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Getting your sweat on is part and parcel of exercise, but it can negatively affect your skin. Dermal Therapist Dr Giulia D’Anna shares her top tips for caring for your skin post-exercise.

A great workout usually results in a satisfying sweat, but a little less rewarding is the consequent skin breakout that can occur. The following will help you to keep your skin looking and feeling as good as the rest of you.

3 top skincare tips for exercisers

Schedule workouts around any skin treatments

After having any kind of facial, skin needling or even a humble ‘wax’, try and avoid the gym for 24 hours. These sorts of treatment make the skin hyper-inflamed, so afterwards, it has to work hard to repair, restore and rebalance. If you add a workout to the mix, it is just too much for the skin. The sweat glands are often ‘sealed shut’ due to inflammation caused by the treatment, so if you proceed to exercise, the sweat will still form but have no means of escape. This causes a blockage in the sweat gland, often leading to localised infection or acne. So, sweating is best avoided after having any kind of skin treatment or waxing.

Use skin-friendly products

After sweating heavily, you may find that your skin looks shiny or oily and be tempted to wash or exfoliate frequently to try and combat this. However, washing away the oils on the skin often leads to more oil being produced by the skin to combat this surface loss. Instead, use oil-free moisturisers. If you wear makeup at the gym or when training, it is advisable to limit your use of varieties that contain silicones, which are heavy and do not allow the sweat to escape the skin. Instead, use mineral makeup which sits on the surface of the skin and allows sweat, oil and moisture to escape.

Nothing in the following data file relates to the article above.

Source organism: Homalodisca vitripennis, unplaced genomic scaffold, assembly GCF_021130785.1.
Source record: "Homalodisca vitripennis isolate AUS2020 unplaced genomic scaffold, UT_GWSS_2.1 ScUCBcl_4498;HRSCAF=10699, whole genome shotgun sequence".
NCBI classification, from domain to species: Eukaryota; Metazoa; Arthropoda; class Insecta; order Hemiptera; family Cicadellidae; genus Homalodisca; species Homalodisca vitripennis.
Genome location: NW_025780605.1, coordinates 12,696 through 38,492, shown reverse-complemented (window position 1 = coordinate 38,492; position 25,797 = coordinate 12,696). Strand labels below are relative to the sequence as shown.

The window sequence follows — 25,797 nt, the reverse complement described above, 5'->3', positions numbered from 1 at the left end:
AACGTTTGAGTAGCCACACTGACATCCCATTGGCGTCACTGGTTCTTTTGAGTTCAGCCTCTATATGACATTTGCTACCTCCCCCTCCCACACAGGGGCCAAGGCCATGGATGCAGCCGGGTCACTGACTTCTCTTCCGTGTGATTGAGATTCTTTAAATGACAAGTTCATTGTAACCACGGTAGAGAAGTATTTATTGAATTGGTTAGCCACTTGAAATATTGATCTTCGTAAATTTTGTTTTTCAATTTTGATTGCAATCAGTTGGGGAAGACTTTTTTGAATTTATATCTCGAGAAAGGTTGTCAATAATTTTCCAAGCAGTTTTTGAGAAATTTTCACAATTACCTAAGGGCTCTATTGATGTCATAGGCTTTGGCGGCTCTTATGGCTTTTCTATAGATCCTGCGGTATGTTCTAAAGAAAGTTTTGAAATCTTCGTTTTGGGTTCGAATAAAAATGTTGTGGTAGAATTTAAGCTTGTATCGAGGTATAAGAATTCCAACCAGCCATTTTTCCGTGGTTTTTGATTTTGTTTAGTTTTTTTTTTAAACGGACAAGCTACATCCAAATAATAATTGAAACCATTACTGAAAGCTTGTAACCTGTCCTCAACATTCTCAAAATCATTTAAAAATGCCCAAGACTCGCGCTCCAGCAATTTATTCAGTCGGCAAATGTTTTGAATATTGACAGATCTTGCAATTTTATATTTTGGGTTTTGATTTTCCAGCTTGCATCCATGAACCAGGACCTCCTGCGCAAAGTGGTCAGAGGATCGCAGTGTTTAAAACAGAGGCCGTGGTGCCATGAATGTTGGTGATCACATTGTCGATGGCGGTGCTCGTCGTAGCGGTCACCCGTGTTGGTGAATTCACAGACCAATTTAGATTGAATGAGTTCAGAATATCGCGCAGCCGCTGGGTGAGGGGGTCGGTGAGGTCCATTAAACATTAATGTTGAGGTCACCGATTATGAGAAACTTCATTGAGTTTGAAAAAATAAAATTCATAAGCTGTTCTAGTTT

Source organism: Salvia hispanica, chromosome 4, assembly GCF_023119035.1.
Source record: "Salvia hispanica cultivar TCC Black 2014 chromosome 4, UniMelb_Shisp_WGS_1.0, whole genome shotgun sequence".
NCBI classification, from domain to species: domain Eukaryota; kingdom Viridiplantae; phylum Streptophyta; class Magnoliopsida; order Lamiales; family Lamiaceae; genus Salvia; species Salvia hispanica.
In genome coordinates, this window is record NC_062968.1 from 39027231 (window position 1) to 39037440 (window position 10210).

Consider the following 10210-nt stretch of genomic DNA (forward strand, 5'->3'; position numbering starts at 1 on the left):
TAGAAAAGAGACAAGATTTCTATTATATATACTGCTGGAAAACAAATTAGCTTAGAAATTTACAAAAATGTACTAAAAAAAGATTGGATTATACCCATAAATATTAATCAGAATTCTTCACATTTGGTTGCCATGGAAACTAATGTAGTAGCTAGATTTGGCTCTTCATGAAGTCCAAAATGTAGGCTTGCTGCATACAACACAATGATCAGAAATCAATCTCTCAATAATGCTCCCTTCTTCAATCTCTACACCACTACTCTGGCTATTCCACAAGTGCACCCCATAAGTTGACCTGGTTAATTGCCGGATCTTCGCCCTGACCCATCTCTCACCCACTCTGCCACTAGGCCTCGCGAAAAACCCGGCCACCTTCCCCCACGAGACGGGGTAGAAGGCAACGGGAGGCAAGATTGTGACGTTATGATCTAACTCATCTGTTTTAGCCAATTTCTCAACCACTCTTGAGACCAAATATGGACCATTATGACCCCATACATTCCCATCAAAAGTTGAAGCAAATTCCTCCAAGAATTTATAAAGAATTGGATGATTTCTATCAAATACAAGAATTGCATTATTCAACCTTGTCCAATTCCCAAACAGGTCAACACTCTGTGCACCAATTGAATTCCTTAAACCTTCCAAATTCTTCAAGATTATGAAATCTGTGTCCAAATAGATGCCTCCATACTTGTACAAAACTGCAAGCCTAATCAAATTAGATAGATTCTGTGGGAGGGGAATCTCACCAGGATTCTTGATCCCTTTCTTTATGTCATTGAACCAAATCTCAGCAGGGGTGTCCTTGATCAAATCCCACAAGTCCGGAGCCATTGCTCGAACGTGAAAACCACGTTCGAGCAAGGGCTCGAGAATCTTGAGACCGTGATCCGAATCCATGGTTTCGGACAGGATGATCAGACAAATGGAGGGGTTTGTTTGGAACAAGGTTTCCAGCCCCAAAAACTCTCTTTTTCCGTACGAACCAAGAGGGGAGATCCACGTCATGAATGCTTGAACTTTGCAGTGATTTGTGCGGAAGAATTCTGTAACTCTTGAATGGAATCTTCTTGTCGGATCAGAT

Shower smarter – not hotter or longer!

When you’ve had a sweat session, it can be tempting to treat yourself to a long hot shower. The truth is, however, that this is no treat for your skin. Hot water dissolves the surface oil on the epidermis, leading to dehydration of the skin, so although it may feel therapeutic, it isn’t. Taking a long shower is also not great, because the skin surface has a natural pH of around 5.5, whereas water’s is 7.0. Over time, washing with even water alone can raise the skin’s pH. Add ordinary soap into the mix, and the pH rises to 10. Such an elevation in skin pH leads to a greater risk of skin breakouts as bacteria thrive in a neutral or basic environment. Those with sensitive skin will more likely also show signs of increased irritability and redness each time their skin pH deviates north of the usual acidic surface pH. It is far kinder to your skin, therefore, to set the temperature a little lower and to limit your shower time to around five minutes or less (which is also more environmentally and economically friendly!)

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